I'm currently doing a residency in Paris for six months. It’s a chance for me to slow down, read a book, and perhaps think about working differently. In the past, I've gone from “innovation” to “innovation” and was working with new materials each time. When I was in college, I used to be an expert on things. I wasn't an artist yet. Being an artist doesn’t necessarily erase your expertise, but if you get too much into a routine, it might. I don't feel dumbed down by what I'm doing — but it wouldn't hurt to spend a month just reading and researching rather than making.

CKE: What were you an expert on in college?

SS: I used to be a community organizer in high school. I was mainly concerned with the school-to-prison-pipeline and worked mostly with queer students and student with disabilities. When I got into college, I started working in fashion and art, and I got swept up in that. I haven't really done any political work since. There’s positives and negatives to that. It feels like I went into a different way of working and thinking, because I didn't interact with people as much anymore.


CKE: So, political work for you implies that you're directly interacting with people and able to immediately see you’re helping them. In a way, your practice could be perceived as political, too. Or is it intentionally non-political?

SS: It's not intentionally non-political. Coming from a background of doing very interactive political and work though, my practice, in comparison, is certainly not political to that same extent. When I started making art, it was explicitly non-political. I always said to myself “This is not political, unless you're going to go out and actually help someone in your community.” I was a bit snooty about it and thought that artworks can’t be activism. In the case of some artists, however, there's definitely a form of social practice involved. What I'm doing in terms of building my aesthetics is strictly non-political though. From the beginning on, I've found ways to try to remove myself from what I'm doing, which results in working with other people's things.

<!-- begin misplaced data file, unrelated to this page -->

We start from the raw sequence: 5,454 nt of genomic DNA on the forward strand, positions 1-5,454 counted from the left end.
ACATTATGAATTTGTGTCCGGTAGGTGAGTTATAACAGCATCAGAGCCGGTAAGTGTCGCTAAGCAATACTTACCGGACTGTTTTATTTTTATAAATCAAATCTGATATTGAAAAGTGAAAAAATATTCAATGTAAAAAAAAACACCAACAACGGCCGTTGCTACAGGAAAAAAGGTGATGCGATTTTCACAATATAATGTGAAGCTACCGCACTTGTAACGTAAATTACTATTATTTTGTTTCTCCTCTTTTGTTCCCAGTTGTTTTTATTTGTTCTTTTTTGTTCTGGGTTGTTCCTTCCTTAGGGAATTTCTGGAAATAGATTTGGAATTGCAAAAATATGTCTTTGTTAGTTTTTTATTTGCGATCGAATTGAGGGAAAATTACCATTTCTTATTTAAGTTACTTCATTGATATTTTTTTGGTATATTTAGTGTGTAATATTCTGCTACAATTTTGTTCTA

CKE: Do you think political art is less valuable political work because it's concurrently concerned with aesthetics?

SS: No. I have a few friends who make works that have an actual impact. I'm a bit out of touch because I’m not where I grew up, in LA. I would have a better grasp on it if I was still in LA. Now I’m in Paris for probably a year, and I’m going to start French classes in two weeks. Then I might have a better idea of what people are doing here.


CKE: You said that you decided to start the residency as a way of moving away from constantly working. I felt like it was still thoughtful and intricate, yet it was too hectic for you?